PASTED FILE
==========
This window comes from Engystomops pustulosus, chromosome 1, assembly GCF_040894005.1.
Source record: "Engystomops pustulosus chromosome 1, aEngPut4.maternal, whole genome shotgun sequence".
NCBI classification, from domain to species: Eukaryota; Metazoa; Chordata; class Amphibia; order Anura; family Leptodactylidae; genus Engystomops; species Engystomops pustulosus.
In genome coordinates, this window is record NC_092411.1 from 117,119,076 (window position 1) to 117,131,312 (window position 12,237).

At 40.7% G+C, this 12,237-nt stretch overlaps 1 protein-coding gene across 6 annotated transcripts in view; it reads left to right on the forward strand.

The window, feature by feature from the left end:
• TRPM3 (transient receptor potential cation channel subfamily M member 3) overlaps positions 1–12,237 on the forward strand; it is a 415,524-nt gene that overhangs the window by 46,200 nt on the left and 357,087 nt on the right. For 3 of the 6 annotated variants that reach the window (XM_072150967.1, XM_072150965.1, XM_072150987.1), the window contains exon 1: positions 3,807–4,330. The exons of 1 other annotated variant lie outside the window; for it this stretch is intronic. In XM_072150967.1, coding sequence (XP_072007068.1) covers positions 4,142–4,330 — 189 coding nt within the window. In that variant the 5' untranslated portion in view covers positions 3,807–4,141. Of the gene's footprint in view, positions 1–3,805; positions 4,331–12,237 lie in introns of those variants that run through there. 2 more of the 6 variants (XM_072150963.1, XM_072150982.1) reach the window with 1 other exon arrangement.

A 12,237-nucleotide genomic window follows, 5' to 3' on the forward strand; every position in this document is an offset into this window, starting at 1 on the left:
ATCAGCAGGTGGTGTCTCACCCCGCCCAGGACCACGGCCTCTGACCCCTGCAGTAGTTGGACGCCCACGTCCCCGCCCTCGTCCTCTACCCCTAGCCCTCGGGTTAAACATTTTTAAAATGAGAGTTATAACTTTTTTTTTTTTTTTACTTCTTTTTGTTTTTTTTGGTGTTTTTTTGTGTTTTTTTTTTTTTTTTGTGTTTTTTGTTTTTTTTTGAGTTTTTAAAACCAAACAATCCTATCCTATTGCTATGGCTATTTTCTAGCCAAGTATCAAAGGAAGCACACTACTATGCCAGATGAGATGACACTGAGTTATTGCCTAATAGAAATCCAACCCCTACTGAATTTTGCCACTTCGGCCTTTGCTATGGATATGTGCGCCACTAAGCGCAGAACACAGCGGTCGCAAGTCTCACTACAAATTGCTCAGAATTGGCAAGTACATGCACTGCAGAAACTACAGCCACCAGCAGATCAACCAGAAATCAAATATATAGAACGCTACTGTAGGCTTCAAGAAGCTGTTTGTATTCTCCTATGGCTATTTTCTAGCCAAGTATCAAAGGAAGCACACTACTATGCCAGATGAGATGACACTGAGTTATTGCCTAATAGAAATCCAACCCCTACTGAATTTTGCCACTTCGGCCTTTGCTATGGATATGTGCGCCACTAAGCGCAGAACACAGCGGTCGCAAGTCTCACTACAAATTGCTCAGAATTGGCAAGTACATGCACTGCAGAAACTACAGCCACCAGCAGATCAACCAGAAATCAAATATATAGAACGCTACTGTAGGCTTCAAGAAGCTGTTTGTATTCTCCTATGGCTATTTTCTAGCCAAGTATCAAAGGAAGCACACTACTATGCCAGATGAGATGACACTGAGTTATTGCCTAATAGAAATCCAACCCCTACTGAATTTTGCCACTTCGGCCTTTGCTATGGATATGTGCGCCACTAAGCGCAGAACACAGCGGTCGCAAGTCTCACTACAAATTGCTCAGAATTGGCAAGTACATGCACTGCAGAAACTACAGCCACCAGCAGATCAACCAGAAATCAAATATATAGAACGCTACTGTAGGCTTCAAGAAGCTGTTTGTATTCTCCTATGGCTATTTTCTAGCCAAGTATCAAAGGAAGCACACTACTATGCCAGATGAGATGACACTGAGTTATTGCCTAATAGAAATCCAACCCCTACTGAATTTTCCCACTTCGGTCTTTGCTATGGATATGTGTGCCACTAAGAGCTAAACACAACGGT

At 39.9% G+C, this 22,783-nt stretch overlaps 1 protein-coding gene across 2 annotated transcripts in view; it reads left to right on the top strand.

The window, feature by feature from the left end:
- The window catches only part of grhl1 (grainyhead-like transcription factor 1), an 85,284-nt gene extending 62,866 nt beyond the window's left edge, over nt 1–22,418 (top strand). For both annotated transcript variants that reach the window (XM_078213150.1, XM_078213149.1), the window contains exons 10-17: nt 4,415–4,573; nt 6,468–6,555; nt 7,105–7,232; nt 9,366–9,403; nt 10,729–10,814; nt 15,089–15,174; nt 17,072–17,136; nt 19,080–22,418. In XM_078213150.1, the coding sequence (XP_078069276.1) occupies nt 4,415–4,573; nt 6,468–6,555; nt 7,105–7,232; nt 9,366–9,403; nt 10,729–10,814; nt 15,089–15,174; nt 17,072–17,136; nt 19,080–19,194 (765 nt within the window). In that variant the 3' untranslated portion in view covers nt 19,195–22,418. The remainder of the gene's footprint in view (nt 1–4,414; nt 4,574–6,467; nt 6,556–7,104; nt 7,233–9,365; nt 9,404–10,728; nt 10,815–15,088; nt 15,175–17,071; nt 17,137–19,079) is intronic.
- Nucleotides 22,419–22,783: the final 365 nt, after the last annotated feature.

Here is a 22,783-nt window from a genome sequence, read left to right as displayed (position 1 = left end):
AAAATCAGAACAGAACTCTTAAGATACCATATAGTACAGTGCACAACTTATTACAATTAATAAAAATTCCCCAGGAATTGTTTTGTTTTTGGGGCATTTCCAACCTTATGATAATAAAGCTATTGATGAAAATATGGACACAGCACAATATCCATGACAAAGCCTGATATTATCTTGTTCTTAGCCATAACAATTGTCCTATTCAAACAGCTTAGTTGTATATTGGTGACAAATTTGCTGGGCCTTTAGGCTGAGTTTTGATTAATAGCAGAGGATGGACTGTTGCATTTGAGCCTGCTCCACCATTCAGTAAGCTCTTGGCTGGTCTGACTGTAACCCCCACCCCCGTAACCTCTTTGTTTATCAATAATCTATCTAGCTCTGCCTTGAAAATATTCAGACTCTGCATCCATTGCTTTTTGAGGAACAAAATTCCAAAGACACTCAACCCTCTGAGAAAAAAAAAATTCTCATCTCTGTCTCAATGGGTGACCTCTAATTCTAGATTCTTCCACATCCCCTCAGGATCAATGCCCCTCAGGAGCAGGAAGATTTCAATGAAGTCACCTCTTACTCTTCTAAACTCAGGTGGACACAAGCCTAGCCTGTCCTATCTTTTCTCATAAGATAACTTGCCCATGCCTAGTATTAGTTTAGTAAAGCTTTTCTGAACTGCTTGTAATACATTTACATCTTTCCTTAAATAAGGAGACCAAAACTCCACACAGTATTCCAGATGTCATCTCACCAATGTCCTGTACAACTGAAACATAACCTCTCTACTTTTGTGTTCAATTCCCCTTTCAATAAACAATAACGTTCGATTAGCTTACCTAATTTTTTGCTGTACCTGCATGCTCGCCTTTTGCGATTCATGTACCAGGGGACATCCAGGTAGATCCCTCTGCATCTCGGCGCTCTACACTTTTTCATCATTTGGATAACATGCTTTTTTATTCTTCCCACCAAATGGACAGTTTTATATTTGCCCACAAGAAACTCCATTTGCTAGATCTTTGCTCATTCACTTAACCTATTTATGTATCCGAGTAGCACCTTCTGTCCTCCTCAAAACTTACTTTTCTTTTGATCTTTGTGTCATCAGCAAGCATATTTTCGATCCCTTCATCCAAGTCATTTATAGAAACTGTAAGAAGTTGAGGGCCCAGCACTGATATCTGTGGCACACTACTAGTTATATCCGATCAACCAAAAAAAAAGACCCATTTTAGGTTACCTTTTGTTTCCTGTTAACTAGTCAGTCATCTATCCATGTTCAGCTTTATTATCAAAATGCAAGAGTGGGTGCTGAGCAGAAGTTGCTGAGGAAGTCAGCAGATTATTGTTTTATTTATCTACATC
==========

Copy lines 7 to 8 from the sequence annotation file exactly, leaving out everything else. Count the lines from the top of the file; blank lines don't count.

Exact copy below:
• TRPM3 (transient receptor potential cation channel subfamily M member 3) overlaps positions 1–12,237 on the forward strand; it is a 415,524-nt gene that overhangs the window by 46,200 nt on the left and 357,087 nt on the right. For 3 of the 6 annotated variants that reach the window (XM_072150967.1, XM_072150965.1, XM_072150987.1), the window contains exon 1: positions 3,807–4,330. The exons of 1 other annotated variant lie outside the window; for it this stretch is intronic. In XM_072150967.1, coding sequence (XP_072007068.1) covers positions 4,142–4,330 — 189 coding nt within the window. In that variant the 5' untranslated portion in view covers positions 3,807–4,141. Of the gene's footprint in view, positions 1–3,805; positions 4,331–12,237 lie in introns of those variants that run through there. 2 more of the 6 variants (XM_072150963.1, XM_072150982.1) reach the window with 1 other exon arrangement.

A 12,237-nucleotide genomic window follows, 5' to 3' on the forward strand; every position in this document is an offset into this window, starting at 1 on the left: